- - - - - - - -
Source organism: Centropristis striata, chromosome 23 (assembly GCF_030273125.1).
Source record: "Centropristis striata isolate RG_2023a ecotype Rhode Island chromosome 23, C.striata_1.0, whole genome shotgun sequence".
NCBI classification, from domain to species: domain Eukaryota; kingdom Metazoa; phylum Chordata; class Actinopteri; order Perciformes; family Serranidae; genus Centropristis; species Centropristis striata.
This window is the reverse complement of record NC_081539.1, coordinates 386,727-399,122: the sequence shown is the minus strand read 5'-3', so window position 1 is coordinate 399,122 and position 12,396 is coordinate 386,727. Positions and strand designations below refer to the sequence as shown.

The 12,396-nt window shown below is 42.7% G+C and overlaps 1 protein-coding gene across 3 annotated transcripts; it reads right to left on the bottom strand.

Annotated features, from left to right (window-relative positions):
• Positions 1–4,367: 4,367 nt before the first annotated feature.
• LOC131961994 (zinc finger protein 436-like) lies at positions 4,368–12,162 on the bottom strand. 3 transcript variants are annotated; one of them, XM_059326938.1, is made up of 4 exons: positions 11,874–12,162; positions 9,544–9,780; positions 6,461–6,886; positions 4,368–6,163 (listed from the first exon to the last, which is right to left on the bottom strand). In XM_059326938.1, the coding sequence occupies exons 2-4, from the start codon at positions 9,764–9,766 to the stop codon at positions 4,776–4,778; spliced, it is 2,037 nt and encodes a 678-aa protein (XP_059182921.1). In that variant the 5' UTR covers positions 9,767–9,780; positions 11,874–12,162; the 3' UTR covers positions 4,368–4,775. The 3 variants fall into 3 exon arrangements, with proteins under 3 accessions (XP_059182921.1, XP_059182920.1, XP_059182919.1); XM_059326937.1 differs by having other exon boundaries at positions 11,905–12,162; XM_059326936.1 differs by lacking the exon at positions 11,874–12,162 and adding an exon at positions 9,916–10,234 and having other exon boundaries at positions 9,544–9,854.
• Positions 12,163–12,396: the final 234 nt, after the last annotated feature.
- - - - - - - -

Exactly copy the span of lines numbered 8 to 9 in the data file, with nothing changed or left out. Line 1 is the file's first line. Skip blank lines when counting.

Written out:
• LOC131961994 (zinc finger protein 436-like) lies at positions 4,368–12,162 on the bottom strand. 3 transcript variants are annotated; one of them, XM_059326938.1, is made up of 4 exons: positions 11,874–12,162; positions 9,544–9,780; positions 6,461–6,886; positions 4,368–6,163 (listed from the first exon to the last, which is right to left on the bottom strand). In XM_059326938.1, the coding sequence occupies exons 2-4, from the start codon at positions 9,764–9,766 to the stop codon at positions 4,776–4,778; spliced, it is 2,037 nt and encodes a 678-aa protein (XP_059182921.1). In that variant the 5' UTR covers positions 9,767–9,780; positions 11,874–12,162; the 3' UTR covers positions 4,368–4,775. The 3 variants fall into 3 exon arrangements, with proteins under 3 accessions (XP_059182921.1, XP_059182920.1, XP_059182919.1); XM_059326937.1 differs by having other exon boundaries at positions 11,905–12,162; XM_059326936.1 differs by lacking the exon at positions 11,874–12,162 and adding an exon at positions 9,916–10,234 and having other exon boundaries at positions 9,544–9,854.
• Positions 12,163–12,396: the final 234 nt, after the last annotated feature.